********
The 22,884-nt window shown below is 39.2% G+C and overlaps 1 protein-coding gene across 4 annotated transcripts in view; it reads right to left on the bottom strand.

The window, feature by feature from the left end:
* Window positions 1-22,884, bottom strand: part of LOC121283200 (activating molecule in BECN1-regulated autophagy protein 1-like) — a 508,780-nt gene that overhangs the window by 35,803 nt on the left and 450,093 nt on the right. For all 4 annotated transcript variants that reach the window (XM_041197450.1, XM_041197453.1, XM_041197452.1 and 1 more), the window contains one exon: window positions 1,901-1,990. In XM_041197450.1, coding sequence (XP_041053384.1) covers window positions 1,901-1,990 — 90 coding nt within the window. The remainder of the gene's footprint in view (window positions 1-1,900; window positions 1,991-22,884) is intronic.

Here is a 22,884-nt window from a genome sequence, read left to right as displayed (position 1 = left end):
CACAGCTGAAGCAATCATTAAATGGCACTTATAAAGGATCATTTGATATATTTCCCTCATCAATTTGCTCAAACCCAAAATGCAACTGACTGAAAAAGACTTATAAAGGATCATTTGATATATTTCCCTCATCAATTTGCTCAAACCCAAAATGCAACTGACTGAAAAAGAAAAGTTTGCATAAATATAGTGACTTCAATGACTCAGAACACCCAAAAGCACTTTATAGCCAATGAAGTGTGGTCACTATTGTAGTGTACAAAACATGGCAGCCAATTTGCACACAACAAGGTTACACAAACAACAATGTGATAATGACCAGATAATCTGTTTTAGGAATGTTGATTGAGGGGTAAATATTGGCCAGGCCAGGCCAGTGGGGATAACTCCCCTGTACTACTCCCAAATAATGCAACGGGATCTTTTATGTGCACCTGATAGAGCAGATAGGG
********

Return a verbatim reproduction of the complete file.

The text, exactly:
The 22,884-nt window shown below is 39.2% G+C and overlaps 1 protein-coding gene across 4 annotated transcripts in view; it reads right to left on the bottom strand.

The window, feature by feature from the left end:
* Window positions 1-22,884, bottom strand: part of LOC121283200 (activating molecule in BECN1-regulated autophagy protein 1-like) — a 508,780-nt gene that overhangs the window by 35,803 nt on the left and 450,093 nt on the right. For all 4 annotated transcript variants that reach the window (XM_041197450.1, XM_041197453.1, XM_041197452.1 and 1 more), the window contains one exon: window positions 1,901-1,990. In XM_041197450.1, coding sequence (XP_041053384.1) covers window positions 1,901-1,990 — 90 coding nt within the window. The remainder of the gene's footprint in view (window positions 1-1,900; window positions 1,991-22,884) is intronic.

Here is a 22,884-nt window from a genome sequence, read left to right as displayed (position 1 = left end):
CACAGCTGAAGCAATCATTAAATGGCACTTATAAAGGATCATTTGATATATTTCCCTCATCAATTTGCTCAAACCCAAAATGCAACTGACTGAAAAAGACTTATAAAGGATCATTTGATATATTTCCCTCATCAATTTGCTCAAACCCAAAATGCAACTGACTGAAAAAGAAAAGTTTGCATAAATATAGTGACTTCAATGACTCAGAACACCCAAAAGCACTTTATAGCCAATGAAGTGTGGTCACTATTGTAGTGTACAAAACATGGCAGCCAATTTGCACACAACAAGGTTACACAAACAACAATGTGATAATGACCAGATAATCTGTTTTAGGAATGTTGATTGAGGGGTAAATATTGGCCAGGCCAGGCCAGTGGGGATAACTCCCCTGTACTACTCCCAAATAATGCAACGGGATCTTTTATGTGCACCTGATAGAGCAGATAGGG